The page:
Crow added the findings will be presented to the RAM Board of Trustees to further pursue bringing RAM Van Go to life in the future.

Beth Evans, director of Community Services for LifeStream, said all of the student team projects were impressive.

“LifeStream was privileged to be one of the non- profit agencies to work with students to develop a marketing strategy for Dementia Friends,” Evans said. “I was impressed with my team that I worked with, they developed a marketing strategy that included an event on campus to educate the students, and online strategy for the community.  I am in hopes that IU East and LifeStream can partner to carry out the plan the team developed, to make an impact.”

IU East Dean of the School of Business and Economics Denise Smith said, “I was impressed by the professionalism and creativity demonstrated by all our student teams. The panel of judges was asked to select a ‘winner’ and it was a difficult task, as each team’s project and presentation was so impressive,” Smith said. “I know our community partners were appreciative of the work and commitment of the students assigned to their nonprofit organizations. We are proud of our students and were delighted to showcase their talents through Empower Wayne County.”

Empower Wayne County students include:

  • Montell James, Roseau, Dominica, business administration major with a concentration in finance
  • Fitz Jolly, Roseau, Dominica, business administration major with a concentration in finance
  • Santiago Barragan, Colima, Mexico, business administration major
  • Kevaray Gillette, Orange, New Jersey, criminal justice major
  • Daniel Sims, Fairfield, Ohio, business administration major with a concentration in marketing
  • Pablo Munoz, Santiago, Chile, business administration major with a concentration in finance
  • Max Faundez, Santiago, Chile, business administration major with a concentration in marketing
  • Mary Parrett, Lynn, Indiana, secondary education major
  • Aaron Gipson, La Quinta, California, communication studies major
  • Josiah Free, Richmond, Indiana, fine arts major
  • Johanna Oswalt, Hartford City, Indiana, pre-nursing student
  • Brooke Perreira, Greenville, Ohio, nursing major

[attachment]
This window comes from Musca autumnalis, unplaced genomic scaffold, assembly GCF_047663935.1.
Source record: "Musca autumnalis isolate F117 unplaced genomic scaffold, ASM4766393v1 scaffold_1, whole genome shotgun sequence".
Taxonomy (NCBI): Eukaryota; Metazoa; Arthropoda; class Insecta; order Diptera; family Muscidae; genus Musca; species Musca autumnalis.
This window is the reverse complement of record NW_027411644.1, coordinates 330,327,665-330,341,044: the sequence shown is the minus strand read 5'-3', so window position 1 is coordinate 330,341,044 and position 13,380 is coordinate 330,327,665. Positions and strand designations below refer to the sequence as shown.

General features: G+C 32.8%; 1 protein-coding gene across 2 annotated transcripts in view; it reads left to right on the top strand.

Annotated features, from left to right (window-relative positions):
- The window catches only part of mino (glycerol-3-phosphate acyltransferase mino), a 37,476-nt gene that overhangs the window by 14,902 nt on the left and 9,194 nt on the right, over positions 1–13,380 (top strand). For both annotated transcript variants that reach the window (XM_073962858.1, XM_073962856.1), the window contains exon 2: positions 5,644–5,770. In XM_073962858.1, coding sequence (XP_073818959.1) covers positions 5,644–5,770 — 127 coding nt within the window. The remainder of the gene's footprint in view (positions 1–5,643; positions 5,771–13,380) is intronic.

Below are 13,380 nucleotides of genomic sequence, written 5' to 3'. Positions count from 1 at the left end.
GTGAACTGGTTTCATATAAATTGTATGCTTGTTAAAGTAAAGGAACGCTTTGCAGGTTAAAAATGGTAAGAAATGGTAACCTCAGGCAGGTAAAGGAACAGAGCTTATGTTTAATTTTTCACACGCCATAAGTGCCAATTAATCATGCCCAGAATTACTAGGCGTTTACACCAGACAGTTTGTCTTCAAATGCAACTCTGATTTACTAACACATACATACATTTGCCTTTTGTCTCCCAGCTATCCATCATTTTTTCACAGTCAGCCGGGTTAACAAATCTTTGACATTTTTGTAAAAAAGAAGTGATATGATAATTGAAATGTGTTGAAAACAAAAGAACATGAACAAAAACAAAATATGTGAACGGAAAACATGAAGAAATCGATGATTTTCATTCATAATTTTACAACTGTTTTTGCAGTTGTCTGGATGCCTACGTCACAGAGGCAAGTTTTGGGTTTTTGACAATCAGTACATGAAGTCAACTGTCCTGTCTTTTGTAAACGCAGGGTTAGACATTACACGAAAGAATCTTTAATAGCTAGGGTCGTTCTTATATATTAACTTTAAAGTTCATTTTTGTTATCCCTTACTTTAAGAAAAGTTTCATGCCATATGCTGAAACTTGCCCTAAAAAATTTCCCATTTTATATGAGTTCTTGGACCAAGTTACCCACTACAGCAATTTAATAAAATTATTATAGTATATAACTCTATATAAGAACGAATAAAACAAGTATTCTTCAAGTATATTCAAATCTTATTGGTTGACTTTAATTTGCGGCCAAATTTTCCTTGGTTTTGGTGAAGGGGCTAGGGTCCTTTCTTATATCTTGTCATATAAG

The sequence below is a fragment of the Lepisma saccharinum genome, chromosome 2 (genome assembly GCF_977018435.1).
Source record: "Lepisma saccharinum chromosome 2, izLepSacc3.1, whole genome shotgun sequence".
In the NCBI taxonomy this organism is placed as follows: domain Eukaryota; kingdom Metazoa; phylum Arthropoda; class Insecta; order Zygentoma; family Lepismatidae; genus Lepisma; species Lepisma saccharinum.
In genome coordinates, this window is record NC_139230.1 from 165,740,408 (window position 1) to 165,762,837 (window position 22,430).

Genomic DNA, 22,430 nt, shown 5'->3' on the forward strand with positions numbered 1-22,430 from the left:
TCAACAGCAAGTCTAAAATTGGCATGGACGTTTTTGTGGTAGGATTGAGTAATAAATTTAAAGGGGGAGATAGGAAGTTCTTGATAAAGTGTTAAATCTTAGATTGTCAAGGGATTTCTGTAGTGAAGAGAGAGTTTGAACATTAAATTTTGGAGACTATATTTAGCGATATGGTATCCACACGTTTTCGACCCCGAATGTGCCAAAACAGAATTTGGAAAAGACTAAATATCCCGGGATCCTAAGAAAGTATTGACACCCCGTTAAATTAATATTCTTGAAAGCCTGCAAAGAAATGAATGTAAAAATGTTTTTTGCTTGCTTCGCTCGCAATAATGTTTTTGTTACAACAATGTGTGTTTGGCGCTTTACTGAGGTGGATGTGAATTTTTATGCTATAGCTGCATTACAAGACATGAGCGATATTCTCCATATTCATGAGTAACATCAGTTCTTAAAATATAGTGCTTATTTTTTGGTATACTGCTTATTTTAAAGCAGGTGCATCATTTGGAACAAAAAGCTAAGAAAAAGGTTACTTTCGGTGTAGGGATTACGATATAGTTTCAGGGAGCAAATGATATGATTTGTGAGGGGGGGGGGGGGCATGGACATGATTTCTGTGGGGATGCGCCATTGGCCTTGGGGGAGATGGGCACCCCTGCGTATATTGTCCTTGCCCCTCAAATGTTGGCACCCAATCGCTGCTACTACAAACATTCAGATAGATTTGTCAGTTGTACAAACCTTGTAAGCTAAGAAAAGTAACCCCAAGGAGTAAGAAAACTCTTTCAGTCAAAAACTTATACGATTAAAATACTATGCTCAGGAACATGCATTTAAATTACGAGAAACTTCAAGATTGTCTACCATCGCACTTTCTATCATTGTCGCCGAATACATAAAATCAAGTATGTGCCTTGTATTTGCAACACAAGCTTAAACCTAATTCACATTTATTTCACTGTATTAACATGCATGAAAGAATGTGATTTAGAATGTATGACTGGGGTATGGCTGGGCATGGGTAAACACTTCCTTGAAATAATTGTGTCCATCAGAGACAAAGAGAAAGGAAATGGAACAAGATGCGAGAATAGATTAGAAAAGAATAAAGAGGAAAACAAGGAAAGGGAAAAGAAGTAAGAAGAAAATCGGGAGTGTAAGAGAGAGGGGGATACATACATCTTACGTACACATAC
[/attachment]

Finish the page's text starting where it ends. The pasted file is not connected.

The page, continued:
• Claire Marker, Charlestown, Indiana, business administration major with a concentration in marketing
  • Dumi Kumwenda, Blantyre, Malawi, business administration major with a concentration in computer information systems
  • Jaleel Gilliam, Indianapolis, Indiana, business administration major with a concentration in computer information systems
  • Natthamon (Tan) Chaisakhon, New Castle, Indiana, biochemistry major

IU East Vice Chancellor for External Affairs Jason Troutwine agreed Empower Wayne County provides a unique opportunity to benefit students and non-profit organizations while also enhancing the community for residents.

“The Empower Wayne County project provides a great opportunity for students, faculty and the community to engage in a rich learning experience,” Troutwine said. “We appreciate how our community partners embraced this program and championed their student groups. This program was a great demonstration of how our campus and community can work together.”

Sally Saydshoev, director of Career Services, said Empower Wayne County addresses the growing needs for non-profit organizations in the community. She added students from across academic disciplines are teamed to work together, allowing them to meet new peers and to converse on new and different ideas.

“Students were provided an opportunity to learn more about the wonderful non-profit organizations in our community and were able to connect what they are learning in the classroom to real world projects,” Saydshoev said. “This provided an immersive learning experience that students can talk about in future career interviews and helped students gain a better understanding of the employment opportunities here in Wayne County.”